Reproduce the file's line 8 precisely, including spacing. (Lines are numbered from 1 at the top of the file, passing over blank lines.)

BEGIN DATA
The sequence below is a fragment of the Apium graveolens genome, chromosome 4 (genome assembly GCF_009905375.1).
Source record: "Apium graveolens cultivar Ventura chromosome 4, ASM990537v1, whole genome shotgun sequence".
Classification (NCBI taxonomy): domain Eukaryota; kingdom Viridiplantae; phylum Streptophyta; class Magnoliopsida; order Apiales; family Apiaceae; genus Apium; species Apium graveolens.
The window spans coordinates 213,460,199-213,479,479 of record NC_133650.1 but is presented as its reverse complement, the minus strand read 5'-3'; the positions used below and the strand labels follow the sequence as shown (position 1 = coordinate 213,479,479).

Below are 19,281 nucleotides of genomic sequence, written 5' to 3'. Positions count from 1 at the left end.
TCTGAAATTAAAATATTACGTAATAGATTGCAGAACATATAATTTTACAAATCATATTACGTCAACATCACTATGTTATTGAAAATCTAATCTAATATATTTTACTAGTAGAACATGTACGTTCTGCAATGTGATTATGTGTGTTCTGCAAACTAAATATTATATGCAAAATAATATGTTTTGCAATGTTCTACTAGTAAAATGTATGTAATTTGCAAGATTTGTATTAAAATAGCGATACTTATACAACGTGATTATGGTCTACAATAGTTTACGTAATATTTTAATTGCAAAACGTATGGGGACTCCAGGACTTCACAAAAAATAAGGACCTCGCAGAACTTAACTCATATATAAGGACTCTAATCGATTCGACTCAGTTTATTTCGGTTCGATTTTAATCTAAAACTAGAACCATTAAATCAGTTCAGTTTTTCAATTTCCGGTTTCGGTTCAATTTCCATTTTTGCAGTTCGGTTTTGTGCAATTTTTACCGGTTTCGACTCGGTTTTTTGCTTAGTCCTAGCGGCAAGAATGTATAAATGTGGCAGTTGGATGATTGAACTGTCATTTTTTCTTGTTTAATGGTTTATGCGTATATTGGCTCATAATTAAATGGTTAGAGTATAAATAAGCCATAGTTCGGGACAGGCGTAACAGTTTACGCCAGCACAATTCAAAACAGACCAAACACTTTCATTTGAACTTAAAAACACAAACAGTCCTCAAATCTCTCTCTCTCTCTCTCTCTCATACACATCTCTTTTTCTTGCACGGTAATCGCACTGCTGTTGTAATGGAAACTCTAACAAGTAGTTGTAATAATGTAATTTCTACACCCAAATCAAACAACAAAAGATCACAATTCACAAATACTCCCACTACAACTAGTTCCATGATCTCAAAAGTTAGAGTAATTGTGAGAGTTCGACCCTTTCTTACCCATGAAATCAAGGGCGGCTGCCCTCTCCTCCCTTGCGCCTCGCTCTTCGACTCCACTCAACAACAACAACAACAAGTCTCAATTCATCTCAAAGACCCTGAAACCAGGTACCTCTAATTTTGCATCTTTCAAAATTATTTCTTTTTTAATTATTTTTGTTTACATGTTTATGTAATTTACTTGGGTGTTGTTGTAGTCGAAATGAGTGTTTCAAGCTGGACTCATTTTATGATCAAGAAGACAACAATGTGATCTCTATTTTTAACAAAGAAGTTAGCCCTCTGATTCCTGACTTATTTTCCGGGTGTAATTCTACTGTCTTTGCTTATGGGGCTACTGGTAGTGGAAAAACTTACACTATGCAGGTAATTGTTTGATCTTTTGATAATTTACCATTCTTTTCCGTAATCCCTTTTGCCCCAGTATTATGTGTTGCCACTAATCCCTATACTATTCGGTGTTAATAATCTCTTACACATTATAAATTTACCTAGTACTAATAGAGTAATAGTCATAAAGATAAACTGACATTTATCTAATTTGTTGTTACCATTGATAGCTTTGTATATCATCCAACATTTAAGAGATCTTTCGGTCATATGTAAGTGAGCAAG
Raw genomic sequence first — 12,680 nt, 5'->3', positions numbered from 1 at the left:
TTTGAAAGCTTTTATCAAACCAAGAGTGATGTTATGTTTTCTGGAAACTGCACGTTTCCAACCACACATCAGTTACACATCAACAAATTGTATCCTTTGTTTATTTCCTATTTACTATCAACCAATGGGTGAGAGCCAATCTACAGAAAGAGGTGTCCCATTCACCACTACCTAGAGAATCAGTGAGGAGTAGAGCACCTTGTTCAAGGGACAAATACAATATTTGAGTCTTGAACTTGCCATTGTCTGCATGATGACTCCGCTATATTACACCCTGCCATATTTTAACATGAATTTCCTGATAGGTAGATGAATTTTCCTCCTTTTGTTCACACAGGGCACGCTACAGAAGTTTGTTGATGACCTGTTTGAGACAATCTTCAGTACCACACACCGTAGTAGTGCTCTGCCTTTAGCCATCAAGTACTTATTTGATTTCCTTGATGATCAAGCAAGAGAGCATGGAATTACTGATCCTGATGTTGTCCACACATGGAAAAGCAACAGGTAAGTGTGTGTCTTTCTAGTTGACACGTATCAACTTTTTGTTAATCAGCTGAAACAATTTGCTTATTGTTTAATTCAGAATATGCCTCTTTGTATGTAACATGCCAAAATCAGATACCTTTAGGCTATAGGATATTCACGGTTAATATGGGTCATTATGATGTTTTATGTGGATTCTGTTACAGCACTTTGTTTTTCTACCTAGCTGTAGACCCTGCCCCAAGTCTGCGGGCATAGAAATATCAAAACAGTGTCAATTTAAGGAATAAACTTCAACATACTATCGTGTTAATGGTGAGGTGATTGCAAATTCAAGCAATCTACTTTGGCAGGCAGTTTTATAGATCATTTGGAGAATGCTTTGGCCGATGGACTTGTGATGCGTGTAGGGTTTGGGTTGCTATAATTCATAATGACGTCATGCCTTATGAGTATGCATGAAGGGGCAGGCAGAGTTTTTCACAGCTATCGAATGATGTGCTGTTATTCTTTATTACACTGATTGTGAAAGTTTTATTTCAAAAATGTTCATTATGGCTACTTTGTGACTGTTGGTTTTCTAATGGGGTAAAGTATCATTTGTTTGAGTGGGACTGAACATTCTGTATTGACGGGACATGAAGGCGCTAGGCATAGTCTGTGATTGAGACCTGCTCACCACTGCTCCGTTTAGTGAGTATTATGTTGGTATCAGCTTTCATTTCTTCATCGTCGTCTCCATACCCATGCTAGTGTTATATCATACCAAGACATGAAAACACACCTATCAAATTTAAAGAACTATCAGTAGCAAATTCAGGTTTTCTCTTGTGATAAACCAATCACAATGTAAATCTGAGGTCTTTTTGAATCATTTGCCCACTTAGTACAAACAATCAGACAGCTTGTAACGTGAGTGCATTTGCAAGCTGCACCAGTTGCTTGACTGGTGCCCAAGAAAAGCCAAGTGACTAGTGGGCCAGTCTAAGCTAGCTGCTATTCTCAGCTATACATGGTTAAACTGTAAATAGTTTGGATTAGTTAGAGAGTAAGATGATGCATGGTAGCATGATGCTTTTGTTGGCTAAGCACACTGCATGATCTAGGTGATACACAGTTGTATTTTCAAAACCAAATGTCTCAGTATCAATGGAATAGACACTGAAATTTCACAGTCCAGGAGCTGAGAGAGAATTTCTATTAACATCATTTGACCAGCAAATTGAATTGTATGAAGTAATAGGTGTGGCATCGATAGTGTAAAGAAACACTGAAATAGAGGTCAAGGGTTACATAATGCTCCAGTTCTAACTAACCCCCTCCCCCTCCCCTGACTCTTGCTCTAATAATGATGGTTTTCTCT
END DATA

TTTGAAAGCTTTTATCAAACCAAGAGTGATGTTATGTTTTCTGGAAACTGCACGTTTCCAACCACACATCAGTTACACATCAACAAATTGTATCCTTTGTTTATTTCCTATTTACTATCAACCAATGGGTGAGAGCCAATCTACAGAAAGAGGTGTCCCATTCACCACTACCTAGAGAATCAGTGAGGAGTAGAGCACCTTGTTCAAGGGACAAATACAATATTTGAGTCTTGAACTTGCCATTGTCTGCATGATGACTCCGCTATATTACACCCTGCCATATTTTAACATGAATTTCCTGATAGGTAGATGAATTTTCCTCCTTTTGTTCACACAGGGCACGCTACAGAAGTTTGTTGATGACCTGTTTGAGACAATCTTCAGTACCACACACCGTAGTAGTGCTCTGCCTTTAGCCATCAAGTACTTATTTGATTTCCTTGATGATCAAGCAAGAGAGCATGGAATTACTGATCCTGATGTTGTCCACACATGGAAAAGCAACAGGTAAGTGTGTGTCTTTCTAGTTGACACGTATCAACTTTTTGTTAATCAGCTGAAACAATTTGCTTATTGTTTAATTCAGAATATGCCTCTTTGTATGTAACATGCCAAAATCAGATACCTTTAGGCTATAGGATATTCACGGTTAATATGGGTCATTATGATGTTTTATGTGGATTCTGTTACAGCACTTTGTTTTTCTACCTAGCTGTAGACCCTGCCCCAAGTCTGCGGGCATAGAAATATCAAAACAGTGTCAATTTAAGGAATAAACTTCAACATACTATCGTGTTAATGGTGAGGTGATTGCAAATTCAAGCAATCTACTTTGGCAGGCAGTTTTATAGATCATTTGGAGAATGCTTTGGCCGATGGACTTGTGATGCGTGTAGGGTTTGGGTTGCTATAATTCATAATGACGTCATGCCTTATGAGTATGCATGAAGGGGCAGGCAGAGTTTTTCACAGCTATCGAATGATGTGCTGTTATTCTTTATTACACTGATTGTGAAAGTTTTATTTCAAAAATGTTCATTATGGCTACTTTGTGACTGTTGGTTTTCTAATGGGGTAAAGTATCATTTGTTTGAGTGGGACTGAACATTCTGTATTGACGGGACATGAAGGCGCTAGGCATAGTCTGTGATTGAGACCTGCTCACCACTGCTCCGTTTAGTGAGTATTATGTTGGTATCAGCTTTCATTTCTTCATCGTCGTCTCCATACCCATGCTAGTGTTATATCATACCAAGACATGAAAACACACCTATCAAATTTAAAGAACTATCAGTAGCAAATTCAGGTTTTCTCTTGTGATAAACCAATCACAATGTAAATCTGAGGTCTTTTTGAATCATTTGCCCACTTAGTACAAACAATCAGACAGCTTGTAACGTGAGTGCATTTGCAAGCTGCACCAGTTGCTTGACTGGTGCCCAAGAAAAGCCAAGTGACTAGTGGGCCAGTCTAAGCTAGCTGCTATTCTCAGCTATACATGGTTAAACTGTAAATAGTTTGGATTAGTTAGAGAGTAAGATGATGCATGGTAGCATGATGCTTTTGTTGGCTAAGCACACTGCATGATCTAGGTGATACACAGTTGTATTTTCAAAACCAAATGTCTCAGTATCAATGGAATAGACACTGAAATTTCACAGTCCAGGAGCTGAGAGAGAATTTCTATTAACATCATTTGACCAGCAAATTGAATTGTATGAAGTAATAGGTGTGGCATCGATAGTGTAAAGAAACACTGAAATAGAGGTCAAGGGTTACATAATGCTCCAGTTCTAACTAACCCCCTCCCCCTCCCCTGACTCTTGCTCTAATAATGATGGTTTTCTCT